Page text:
It took 10 months (290 days) for the superior court of haywood county to rule on Alexanders case and pass sentencing. Considering that the defense was urging Alexander to plead guilty, with no rebuttals and zero repudiation … the case should have been heard and ruled on months and months prior. In all actuality it should have been taken care of the first time it came to court … but for whatever reason, it was constantly put off to a later date. According to the U.S. Constitution citing a speedy trial, it should have taken no longer than 70 days. NC’s “speedy trial” statute was abandoned by the state in 1989, but the old statute stated that a reasonable amount of time for a defendant to wait for a trial was 120 days. Nearly all states have ‘speedy trial’ statues in place, but for some mystery reason, the state of NC decided it no longer wanted to insure the rights of its citizens. Regardless, my son is a natural born citizen of the United States and as such is protected by the fundamental laws of the constitution, first and foremost. He has been denied his right to a Speedy Trial and due process by the county of Haywood as well as the state of North Carolina. I’m positive a Supreme Court would agree. It would certainly be cause for the two aforementioned entities to show their reasons for such a lengthy delay.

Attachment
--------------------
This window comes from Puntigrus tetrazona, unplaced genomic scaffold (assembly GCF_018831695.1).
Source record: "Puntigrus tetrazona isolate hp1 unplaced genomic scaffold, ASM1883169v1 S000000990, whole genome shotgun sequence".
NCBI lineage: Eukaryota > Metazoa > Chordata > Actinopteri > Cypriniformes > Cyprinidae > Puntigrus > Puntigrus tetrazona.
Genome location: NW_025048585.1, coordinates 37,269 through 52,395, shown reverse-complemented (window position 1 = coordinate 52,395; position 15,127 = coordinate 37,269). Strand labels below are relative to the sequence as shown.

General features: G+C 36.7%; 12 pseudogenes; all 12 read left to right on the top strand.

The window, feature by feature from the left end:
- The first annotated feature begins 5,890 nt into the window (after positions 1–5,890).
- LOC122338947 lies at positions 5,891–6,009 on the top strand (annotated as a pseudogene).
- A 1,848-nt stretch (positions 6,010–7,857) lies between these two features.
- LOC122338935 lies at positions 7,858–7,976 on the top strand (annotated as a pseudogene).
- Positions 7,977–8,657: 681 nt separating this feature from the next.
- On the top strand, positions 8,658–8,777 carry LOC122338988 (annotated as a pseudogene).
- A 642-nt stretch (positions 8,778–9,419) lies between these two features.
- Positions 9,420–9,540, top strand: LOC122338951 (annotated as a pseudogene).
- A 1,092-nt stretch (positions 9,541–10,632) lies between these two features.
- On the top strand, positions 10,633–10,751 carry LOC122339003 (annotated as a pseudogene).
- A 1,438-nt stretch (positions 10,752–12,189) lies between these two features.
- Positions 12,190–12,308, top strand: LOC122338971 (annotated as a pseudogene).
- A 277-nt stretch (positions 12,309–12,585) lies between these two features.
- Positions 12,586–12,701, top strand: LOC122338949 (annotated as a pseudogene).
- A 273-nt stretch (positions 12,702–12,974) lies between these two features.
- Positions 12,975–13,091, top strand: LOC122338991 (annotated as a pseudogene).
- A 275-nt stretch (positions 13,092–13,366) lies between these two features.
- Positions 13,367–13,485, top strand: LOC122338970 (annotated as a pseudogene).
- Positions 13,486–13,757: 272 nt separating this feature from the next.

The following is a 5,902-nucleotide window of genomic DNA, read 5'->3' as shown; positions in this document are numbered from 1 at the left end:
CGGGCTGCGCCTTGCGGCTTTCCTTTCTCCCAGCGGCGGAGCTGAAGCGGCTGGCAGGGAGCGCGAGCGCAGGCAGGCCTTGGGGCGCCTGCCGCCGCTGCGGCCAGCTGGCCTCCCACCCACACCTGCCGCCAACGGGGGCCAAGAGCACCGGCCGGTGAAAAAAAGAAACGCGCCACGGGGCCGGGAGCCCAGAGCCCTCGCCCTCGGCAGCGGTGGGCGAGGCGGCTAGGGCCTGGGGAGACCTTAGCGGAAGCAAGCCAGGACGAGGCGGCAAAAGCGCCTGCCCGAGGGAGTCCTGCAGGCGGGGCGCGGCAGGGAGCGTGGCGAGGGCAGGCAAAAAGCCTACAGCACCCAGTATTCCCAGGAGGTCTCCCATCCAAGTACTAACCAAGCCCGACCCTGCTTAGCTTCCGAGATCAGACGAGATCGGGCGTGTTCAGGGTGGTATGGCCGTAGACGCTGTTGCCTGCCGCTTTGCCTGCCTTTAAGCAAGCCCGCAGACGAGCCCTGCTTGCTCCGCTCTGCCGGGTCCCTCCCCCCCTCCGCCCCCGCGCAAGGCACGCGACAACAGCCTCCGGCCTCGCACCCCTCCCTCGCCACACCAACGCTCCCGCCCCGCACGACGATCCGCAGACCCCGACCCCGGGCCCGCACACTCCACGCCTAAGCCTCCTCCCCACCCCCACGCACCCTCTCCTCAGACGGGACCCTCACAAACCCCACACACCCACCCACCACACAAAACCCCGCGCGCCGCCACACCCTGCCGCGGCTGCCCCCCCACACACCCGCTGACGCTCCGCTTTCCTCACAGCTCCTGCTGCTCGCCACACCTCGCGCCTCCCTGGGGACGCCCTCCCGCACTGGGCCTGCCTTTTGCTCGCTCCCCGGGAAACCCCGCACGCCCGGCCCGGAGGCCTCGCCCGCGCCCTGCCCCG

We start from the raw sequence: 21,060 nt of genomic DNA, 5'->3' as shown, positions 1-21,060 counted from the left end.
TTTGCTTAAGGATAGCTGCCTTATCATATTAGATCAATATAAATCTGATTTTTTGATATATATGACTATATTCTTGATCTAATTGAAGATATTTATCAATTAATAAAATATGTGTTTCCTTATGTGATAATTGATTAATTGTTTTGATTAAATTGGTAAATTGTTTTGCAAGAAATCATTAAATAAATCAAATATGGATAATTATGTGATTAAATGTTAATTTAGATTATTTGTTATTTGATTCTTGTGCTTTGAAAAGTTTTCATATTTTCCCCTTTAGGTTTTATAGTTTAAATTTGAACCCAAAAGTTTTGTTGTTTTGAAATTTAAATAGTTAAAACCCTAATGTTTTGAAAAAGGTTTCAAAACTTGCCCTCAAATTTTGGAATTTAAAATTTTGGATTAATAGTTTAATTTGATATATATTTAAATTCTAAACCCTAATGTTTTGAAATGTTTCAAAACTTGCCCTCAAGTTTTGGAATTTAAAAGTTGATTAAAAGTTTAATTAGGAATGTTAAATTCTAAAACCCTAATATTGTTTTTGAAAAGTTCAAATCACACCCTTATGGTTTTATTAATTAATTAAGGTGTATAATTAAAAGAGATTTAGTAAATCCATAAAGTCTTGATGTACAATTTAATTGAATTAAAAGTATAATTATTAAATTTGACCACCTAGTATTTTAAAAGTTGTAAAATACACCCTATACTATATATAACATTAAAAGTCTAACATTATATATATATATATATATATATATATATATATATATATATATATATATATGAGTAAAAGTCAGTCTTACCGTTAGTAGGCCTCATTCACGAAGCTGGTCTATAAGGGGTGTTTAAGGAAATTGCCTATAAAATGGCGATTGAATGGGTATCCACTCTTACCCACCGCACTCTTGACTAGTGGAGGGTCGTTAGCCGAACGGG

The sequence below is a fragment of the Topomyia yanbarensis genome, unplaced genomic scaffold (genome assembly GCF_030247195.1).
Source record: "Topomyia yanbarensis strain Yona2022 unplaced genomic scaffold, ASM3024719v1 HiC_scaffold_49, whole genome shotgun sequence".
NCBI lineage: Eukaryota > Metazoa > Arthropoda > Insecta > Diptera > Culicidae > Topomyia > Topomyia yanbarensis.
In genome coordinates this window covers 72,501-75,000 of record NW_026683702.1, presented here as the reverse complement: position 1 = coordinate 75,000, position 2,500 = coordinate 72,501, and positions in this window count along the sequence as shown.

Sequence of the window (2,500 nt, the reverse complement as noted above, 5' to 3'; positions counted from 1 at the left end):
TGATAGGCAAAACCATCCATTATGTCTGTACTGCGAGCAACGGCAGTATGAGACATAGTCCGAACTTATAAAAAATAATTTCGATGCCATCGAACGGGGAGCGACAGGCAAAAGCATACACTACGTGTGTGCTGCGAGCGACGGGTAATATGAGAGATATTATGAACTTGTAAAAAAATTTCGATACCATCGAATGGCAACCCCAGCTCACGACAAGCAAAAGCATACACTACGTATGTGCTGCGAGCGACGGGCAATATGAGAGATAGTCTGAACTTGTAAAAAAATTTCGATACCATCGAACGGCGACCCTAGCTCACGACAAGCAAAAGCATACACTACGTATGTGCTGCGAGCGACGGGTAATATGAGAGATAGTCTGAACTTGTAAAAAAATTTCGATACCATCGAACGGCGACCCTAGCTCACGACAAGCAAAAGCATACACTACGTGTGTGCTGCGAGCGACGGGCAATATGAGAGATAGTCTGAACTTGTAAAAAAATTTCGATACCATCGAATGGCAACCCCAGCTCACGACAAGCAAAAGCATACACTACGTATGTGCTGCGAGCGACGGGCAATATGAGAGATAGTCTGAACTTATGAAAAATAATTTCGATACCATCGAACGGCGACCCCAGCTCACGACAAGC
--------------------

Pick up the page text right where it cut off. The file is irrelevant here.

What ARE some reasons for delaying court proceedings? And, if the defendant causes the delay(s), is the time he wasted applied to or removed from the Speedy Trial provision? Read more in the forum … here